Secure CheckoutPersonal information is secured with SSL technology.
Free ShippingFree global shipping
No minimum order.
Preface. Acknowledgments. About the author. Basic notation. Glossary of main symbols.
1. Anisotropic elastic media. 1.1. Strain-energy density and stress-strain relation. 1.2 Dynamical equations. 1.3 Kelvin-Christoffel equation, phase velocity and slowness. 1.4 Energy balance and energy velocity. 1.5 Finely layered media. 1.6 Anomalous polarizations. 1.7 Analytical solutions for transversely isotropic media. 1.8 Reflection and transmission of plane waves.
2. Viscoelasticity and wave propagation. 2.1 Energy densities and stress-strain relations. 2.2 Stress-strain relation for 1-D viscoelastic media. 2.3 Wave propagation concepts for 1-D viscoelastic media. 2.4 Mechanical models and wave propagation. 2.5 Constant-Q model and wave equation. 2.6 Memory variable and equation of motion.
3. Isotropic anelastic media. 3.1 Stress-strain relation. 3.2 Equations of motion and dispersion relations. 3.3 Vector plane waves. 3.4 energy balance, energy velocity and quality factor. 3.5 Boundary conditions and Snell's law. 3.6 The correspondence principle. 3.7 Rayleigh waves. 3.8 Reflection and transmission of cross-plane shear waves. 3.9 Memory variables and equation of motion. 3.10 Analytical solutions. 3.11 The elastodynamic of a non-ideal interface.
4. Anisotropic anelastic media. 4.1 Stress-strain relations. 4.2 Wave velocities, slowness and attenuation vector. 4.3 Energy balance and fundamental relations. 4.4 The physics of wave propagation for viscoelastic SH waves. 4.5 Memory variables and equation of motion in the time domain. 4.6 Analytical solution for SH waves in monoclinic media.
5. The reciprocity principle. 5.1 Sources, receivers and reciprocity. 5.2 The reciprocity principle. 5.3 Reciprocity of particle velocity. Monopoles. 5.4 Reciprocity of strain. 5.5 Reciprocity of stress.
6. Reflection and transmission of plane waves. 6.1 Reflection and transmission of SH waves. 6.2 Reflection and transmission of qP-qSV waves. 6.3 Reflection and transmission at fluid/solid interfaces. 6.4 Reflection and transmission coefficients of a set of layers.
7. Biot's theory for porous media. 7.1 Isotropic media. Strain energy and stress-strain relations. 7.2 The concept of effective stress. 7.3 Anisotropic media. Strain energy and stress-strain relations. 7.4 Kinetic energy. 7.5 Dissipation potential. 7.6 Lagrange's equations and equation of motion. 7.7 Plane-wave analysis. 7.8 Strain energy for inhomogeneous porosity. 7.9 Boundary conditions. 7.10 Green's function for poro-viscoacoustic media. 7.11 Poro-viscoelasticity. 7.12 Anisotropic poro-viscoelasticity.
8. Numerical methods. 8.1 Equation of motion. 8.2 Time integration. 8.3 Calculation of spatial derivatives. 8.4 Source implementation. 8.5 Boundary conditions. 8.6 Absorbing boundaries. 8.7 Model and modeling design - Seismic modeling. 8.8 Concluding remarks. 8.9 Appendix. Examinations. Chronology of main discoveries. A list of scientists. Bibliography. Name index. Subject index.
This book examines the differences between an ideal and a real description of wave propagation, where ideal means an elastic (lossless), isotropic and single-phase medium, and real means an anelastic, anisotropic and multi-phase medium. The analysis starts by introducing the relevant stress-strain relation. This relation and the equations of momentum conservation are combined to give the equation of motion. The differential formulation is written in terms of memory variables, and Biot's theory is used to describe wave propagation in porous media. For each rheology, a plane-wave analysis is performed in order to understand the physics of wave propagation. The book contains a review of the main direct numerical methods for solving the equation of motion in the time and space domains. The emphasis is on geophysical applications for seismic exploration, but researchers in the fields of earthquake seismology, rock acoustics, and material science - including many branches of acoustics of fluids and solids - may also find this text useful.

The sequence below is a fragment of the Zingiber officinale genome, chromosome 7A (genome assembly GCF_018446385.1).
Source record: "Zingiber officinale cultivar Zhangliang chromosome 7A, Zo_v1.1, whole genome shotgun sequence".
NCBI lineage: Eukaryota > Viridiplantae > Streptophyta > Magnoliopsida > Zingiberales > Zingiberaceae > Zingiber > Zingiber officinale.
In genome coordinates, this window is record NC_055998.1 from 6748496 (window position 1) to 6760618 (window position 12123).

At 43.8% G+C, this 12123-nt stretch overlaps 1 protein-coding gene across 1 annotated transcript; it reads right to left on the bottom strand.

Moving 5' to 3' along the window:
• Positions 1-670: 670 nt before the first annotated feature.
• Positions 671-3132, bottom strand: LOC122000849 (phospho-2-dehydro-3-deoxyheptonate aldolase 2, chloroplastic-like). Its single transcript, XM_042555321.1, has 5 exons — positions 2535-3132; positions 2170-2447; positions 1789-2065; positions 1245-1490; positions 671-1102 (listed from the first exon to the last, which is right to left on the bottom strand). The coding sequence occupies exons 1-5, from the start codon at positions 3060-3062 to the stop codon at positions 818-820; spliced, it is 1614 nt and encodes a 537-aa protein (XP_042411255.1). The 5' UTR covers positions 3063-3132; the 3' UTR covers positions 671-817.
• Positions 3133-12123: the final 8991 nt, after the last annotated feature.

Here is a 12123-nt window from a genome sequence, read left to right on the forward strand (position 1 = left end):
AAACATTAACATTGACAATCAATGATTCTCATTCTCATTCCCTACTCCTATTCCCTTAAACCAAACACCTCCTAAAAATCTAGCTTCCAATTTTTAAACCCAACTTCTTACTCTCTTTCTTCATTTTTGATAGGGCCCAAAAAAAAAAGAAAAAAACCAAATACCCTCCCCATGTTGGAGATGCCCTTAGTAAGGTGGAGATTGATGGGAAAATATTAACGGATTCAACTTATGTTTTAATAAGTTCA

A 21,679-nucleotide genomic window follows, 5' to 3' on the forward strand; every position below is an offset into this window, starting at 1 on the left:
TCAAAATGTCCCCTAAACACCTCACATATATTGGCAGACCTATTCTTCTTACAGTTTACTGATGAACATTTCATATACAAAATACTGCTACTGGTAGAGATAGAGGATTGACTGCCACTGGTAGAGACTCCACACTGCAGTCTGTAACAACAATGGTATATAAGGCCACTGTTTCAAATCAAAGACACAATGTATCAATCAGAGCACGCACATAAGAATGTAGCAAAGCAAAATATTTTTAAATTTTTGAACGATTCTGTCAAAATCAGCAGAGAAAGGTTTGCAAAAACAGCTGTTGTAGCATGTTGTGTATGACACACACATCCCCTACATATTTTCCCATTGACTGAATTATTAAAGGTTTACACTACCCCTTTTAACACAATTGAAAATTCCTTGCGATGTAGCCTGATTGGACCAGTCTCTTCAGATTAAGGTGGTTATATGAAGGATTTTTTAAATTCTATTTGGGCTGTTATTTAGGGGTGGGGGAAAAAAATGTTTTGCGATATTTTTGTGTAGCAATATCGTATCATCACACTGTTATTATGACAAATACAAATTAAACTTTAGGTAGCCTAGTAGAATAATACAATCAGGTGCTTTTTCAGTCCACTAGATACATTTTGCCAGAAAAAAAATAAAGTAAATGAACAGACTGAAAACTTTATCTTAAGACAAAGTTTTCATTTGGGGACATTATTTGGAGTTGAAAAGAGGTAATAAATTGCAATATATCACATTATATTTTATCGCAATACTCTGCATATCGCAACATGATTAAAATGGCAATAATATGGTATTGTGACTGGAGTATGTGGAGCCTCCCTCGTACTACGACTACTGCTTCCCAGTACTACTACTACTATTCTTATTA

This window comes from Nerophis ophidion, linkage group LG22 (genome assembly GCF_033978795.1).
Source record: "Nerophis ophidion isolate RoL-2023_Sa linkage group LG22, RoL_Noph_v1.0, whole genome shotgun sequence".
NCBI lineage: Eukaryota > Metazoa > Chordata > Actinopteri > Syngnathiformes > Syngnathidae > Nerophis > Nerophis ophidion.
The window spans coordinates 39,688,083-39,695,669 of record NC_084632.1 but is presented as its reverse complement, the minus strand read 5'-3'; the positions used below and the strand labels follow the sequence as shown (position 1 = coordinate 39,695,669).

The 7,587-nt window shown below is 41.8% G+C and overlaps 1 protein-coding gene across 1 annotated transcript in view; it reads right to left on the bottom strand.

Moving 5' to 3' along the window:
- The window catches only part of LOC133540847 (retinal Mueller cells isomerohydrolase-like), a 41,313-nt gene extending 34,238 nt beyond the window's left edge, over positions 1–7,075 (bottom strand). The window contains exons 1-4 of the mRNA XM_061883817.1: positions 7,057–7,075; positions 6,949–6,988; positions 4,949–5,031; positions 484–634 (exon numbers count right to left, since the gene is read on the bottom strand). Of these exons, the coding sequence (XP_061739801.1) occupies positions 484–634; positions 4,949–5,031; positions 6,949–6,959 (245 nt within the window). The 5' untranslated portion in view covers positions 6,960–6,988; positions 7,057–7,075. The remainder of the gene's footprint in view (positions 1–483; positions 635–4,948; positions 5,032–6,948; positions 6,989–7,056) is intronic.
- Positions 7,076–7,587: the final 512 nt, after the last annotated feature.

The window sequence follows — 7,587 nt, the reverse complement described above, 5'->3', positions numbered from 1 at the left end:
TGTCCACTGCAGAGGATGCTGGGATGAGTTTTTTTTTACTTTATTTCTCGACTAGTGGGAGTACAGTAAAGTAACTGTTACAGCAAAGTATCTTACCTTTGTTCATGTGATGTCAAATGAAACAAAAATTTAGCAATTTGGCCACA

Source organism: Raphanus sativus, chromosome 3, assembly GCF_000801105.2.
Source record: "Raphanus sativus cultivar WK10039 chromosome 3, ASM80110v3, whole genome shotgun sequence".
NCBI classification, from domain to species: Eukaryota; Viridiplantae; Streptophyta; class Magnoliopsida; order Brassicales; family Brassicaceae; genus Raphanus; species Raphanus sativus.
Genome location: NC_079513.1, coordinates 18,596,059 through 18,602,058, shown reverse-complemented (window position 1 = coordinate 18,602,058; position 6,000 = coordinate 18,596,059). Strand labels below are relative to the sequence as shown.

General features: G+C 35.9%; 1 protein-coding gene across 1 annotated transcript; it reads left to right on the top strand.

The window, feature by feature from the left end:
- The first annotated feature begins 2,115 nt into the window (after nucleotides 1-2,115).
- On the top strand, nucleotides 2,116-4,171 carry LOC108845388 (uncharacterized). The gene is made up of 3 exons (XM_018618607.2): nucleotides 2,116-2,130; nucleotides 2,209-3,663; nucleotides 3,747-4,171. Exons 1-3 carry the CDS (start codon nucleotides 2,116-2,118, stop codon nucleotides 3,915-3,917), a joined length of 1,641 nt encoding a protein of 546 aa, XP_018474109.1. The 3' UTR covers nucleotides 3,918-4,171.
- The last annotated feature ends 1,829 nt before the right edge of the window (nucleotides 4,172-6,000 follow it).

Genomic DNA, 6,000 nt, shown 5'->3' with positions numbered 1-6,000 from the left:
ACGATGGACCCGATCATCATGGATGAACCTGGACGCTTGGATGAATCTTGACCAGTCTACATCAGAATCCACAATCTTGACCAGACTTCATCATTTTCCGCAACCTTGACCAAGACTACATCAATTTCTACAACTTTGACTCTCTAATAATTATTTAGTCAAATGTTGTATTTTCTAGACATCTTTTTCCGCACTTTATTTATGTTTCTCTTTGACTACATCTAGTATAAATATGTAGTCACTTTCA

- No. of pages:
- © Pergamon 2001
- 15th October 2001
- eBook ISBN:
José M. Carcione was born in Buenos Aires, Argentina. He received the degree "Licenciado in Ciencias Físicas" from Buenos Aires University in 1978, the degree "Dottore in Fisica" from Milan University in 1984 and the PhD in Geophysics from Tel-Aviv University in 1987. This year he was awarded the Alexander von Humboldt scholarship for a position at the Geophysical Institute of Hamburg University, where he stayed from 1987 to 1989. From 1978 to 1980 he worked at the "Comisión Nacional de Energía Atómica" at Buenos Aires. From 1981 to 1987 he was a research geophysicist at "Yacimientos Petrolíferos Fiscales", the national oil company of Argentina. Presently, he is a senior geophysicist at the "Istituto Nazionale di Oceanografia e di Geofisica Sperimentale (OGS)" (former "Osservatorio Geofisico Sperimentale") in Trieste. He is the author of the books “Wave fields in real media: Theory and numerical simulation of wave propagation in anisotropic, anelastic, porous and electromagnetic media” (Pergamon Press, 2001; Elsevier Science, 2007, 2015) and "Seismic exploration of hydrocarbons in heterogeneous reservoirs: New theories, methods and applications" (Elsevier Science, 2015), and has published more than 240 peer-reviewed articles.
Carcione has been a member of the commission (GEV04) for evaluation of Italian research in the field of Earth Sciences (ANVUR) in the period 2004-2010.
Ranked among the top 100 Italian scientists:
Private webpage: http://www.lucabaradello.it/carcione/
His current research deals with numerical modeling, the theory of wave propagation in acoustic and electromagnetic media, and their application to geophysics.
Istituto Nazionale di Oceangrafia e di Geofisica Sperimentale (OGS), Trieste, Italy